These are just proposals. Banks are not chomping at the bit to build shopping malls. Even exclusive housing developments are being looked at very carefully, with location a major consideration.
Master plan, master race—
Of course it's true that the Marin City Basin is prime real estate, ahem, except, ahem, for certain melanin accumulation anomalies for the 98% white county. This is the way it's been done in other gentrified areas, formerly occupied by low or moderate income housing. Start with a gated community, sell the low-cost rental stock to the residents at favorable rates, then buy them out one by one, or just abate them. Turn them into condos or tear them down.
The Martin Group, a hard-charging development corporation which remade Emeryville into a thriving, artist co-op and light industry community in the East Bay, came to Marin in the '90s. J. David Martin, the group's CEO has been described as "a tenacious developer who builds, sells and movers on."
Everyone slows down in Marin. The group has become bogged down in the toxic sludge of Hamilton Air Force Base and the geologically unstable fill of the Marin City bowl area, a flood plain for watershed drainage into Richardson Bay.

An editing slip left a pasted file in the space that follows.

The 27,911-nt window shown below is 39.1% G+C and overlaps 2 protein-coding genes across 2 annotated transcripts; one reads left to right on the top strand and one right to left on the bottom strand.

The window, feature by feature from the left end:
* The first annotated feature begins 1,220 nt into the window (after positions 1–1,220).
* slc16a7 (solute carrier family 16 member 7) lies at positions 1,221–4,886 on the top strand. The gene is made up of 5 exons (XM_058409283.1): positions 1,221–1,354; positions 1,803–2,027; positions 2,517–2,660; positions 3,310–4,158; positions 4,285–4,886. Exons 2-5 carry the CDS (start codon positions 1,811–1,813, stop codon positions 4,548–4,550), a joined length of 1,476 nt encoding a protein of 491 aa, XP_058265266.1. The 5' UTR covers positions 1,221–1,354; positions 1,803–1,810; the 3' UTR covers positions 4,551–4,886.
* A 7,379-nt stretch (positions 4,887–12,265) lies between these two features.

Flea Market pate, community omelet—
Meanwhile the Flea Market, the goose that laid golden eggs, hundreds of thousands in yearly funding for the Community Servce District (CSD) is lost, leaving a deficit which will close down the Manzanita Recreation Center and the Senior Center of Marin City, unless some unknown source makes it up.
The disaster of closing down all of Marin City's existing businesses and services, has generated a wave of opposition in the community. A late wave, but one rising towards a fiery CSD meeting the night I visited Marin City.
Tupac, Simac and the homeboyz
I must admit I had never ventured into the heart of Marin City, the upland of low-income towers. It's a friendly town to strangers, unlike my home town. Young men were waving to me as I drove past the rows of orangey-pink towers.
I met with Royce McLemore, a community activist. Along with other residents, she feels that the Marin City USA project has been railroaded through by the Marin City Redevelopment Corporation, in partnership with the Martin Group.
We met at her workplace, Women Helping All People, a bustling little center in a bottom floor room, where children were being tutored, and elderly were being fed while I was there. The muffins smelled good.
The low-cost apartments looked habitable, although they all faced each other instead of the million dollar view. I wondered what they rented for and how long a single, white male would be on the waiting list for low-cost housing.
There were elderly, women and children of all skin shades living in them. Most men were African-American. They were all either friendly or ignored me when I was walking with Royce to Hayden's store.